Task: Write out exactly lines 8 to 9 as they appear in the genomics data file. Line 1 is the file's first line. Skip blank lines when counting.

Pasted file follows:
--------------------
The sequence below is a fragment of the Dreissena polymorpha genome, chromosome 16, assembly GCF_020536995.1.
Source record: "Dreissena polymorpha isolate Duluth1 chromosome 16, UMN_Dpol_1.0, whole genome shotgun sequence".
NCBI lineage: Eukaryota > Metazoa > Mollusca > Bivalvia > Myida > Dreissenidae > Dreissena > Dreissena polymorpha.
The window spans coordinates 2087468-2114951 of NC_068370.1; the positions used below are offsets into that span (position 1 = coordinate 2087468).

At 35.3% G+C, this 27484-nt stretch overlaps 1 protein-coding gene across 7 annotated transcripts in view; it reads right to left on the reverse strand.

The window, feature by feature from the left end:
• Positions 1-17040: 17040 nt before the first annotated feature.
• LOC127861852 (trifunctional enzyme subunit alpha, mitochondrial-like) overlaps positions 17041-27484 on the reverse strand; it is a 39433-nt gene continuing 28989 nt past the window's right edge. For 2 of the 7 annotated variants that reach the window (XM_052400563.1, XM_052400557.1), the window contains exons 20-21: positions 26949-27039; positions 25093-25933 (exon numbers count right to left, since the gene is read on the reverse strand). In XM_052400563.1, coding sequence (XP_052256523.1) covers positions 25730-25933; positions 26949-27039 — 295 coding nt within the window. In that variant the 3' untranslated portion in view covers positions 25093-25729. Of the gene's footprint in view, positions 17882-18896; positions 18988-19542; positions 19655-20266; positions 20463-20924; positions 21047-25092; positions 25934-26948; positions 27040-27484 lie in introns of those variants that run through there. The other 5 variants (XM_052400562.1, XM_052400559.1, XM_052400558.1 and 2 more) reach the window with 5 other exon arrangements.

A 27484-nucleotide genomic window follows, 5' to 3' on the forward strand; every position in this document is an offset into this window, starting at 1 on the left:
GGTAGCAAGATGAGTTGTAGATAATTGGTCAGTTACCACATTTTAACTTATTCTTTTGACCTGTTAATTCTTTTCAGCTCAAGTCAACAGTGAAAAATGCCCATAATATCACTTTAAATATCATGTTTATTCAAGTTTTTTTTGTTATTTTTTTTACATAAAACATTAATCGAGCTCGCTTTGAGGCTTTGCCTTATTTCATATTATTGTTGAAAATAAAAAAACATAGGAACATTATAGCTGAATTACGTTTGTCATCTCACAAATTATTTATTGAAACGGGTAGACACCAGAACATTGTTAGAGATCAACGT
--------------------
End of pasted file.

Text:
• LOC127861852 (trifunctional enzyme subunit alpha, mitochondrial-like) overlaps positions 17041-27484 on the reverse strand; it is a 39433-nt gene continuing 28989 nt past the window's right edge. For 2 of the 7 annotated variants that reach the window (XM_052400563.1, XM_052400557.1), the window contains exons 20-21: positions 26949-27039; positions 25093-25933 (exon numbers count right to left, since the gene is read on the reverse strand). In XM_052400563.1, coding sequence (XP_052256523.1) covers positions 25730-25933; positions 26949-27039 — 295 coding nt within the window. In that variant the 3' untranslated portion in view covers positions 25093-25729. Of the gene's footprint in view, positions 17882-18896; positions 18988-19542; positions 19655-20266; positions 20463-20924; positions 21047-25092; positions 25934-26948; positions 27040-27484 lie in introns of those variants that run through there. The other 5 variants (XM_052400562.1, XM_052400559.1, XM_052400558.1 and 2 more) reach the window with 5 other exon arrangements.

A 27484-nucleotide genomic window follows, 5' to 3' on the forward strand; every position in this document is an offset into this window, starting at 1 on the left: